A miracle?


If you like classical music, you know it's hard to find a good radio station that plays a wide range of music, not just the usual Beethoven and Mozart hits. That's where the Internet comes in handy, with so many live streams out there, ripe for the taking, for free.

One of my favorites is 90.5.1 FM, KUAT, put out by the University of Arizona. Just today, their schedule includes Hindemith's Symphony, "Mathis der Maler," Ravel's Daphnis et Chloé and Sibelius's Karelia Suite"¦ all worth clicking in for, I think.

If you like more traditional flavors, check out Haydn's Symphony No. 101 in D, or "The Clock" as it's often called, tonight at 10 pm PDT. It's one of Papa Haydn's twelve so-called "London Symphonies," which were composed for his visits to the city between 1791 and 1795.

There's a great story about another of his London Symphonies, Symphony No. 96, or "The Miracle." As the legend goes, Haydn was conducting this piece at a concert at the King's Theater in London, in February 1795. Everyone in the audience rushed the stage to catch a better glimpse of the composer and soon thereafter a chandelier in the back of the hall came crashing down, killing no one, because they'd vacated their seats!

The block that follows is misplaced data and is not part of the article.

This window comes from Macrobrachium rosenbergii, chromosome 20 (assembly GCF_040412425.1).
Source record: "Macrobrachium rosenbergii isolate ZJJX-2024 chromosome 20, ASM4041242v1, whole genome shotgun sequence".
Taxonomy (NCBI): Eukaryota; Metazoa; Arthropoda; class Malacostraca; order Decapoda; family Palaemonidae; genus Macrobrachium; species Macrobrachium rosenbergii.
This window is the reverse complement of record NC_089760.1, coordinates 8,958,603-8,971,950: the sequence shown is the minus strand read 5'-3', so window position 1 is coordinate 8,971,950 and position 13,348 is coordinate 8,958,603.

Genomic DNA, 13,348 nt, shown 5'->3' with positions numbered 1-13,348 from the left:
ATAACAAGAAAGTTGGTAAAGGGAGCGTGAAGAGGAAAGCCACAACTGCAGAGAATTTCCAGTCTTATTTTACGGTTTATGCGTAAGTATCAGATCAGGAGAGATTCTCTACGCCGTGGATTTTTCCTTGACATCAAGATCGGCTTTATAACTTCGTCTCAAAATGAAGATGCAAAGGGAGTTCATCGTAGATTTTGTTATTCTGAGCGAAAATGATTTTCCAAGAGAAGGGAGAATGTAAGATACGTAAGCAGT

That's why it's called The Miracle Symphony. Only problem is, musicologists now agree that it wasn't Symphony No. 96 he was playing that fateful night, but rather Symphony No. 102 in B-flat major.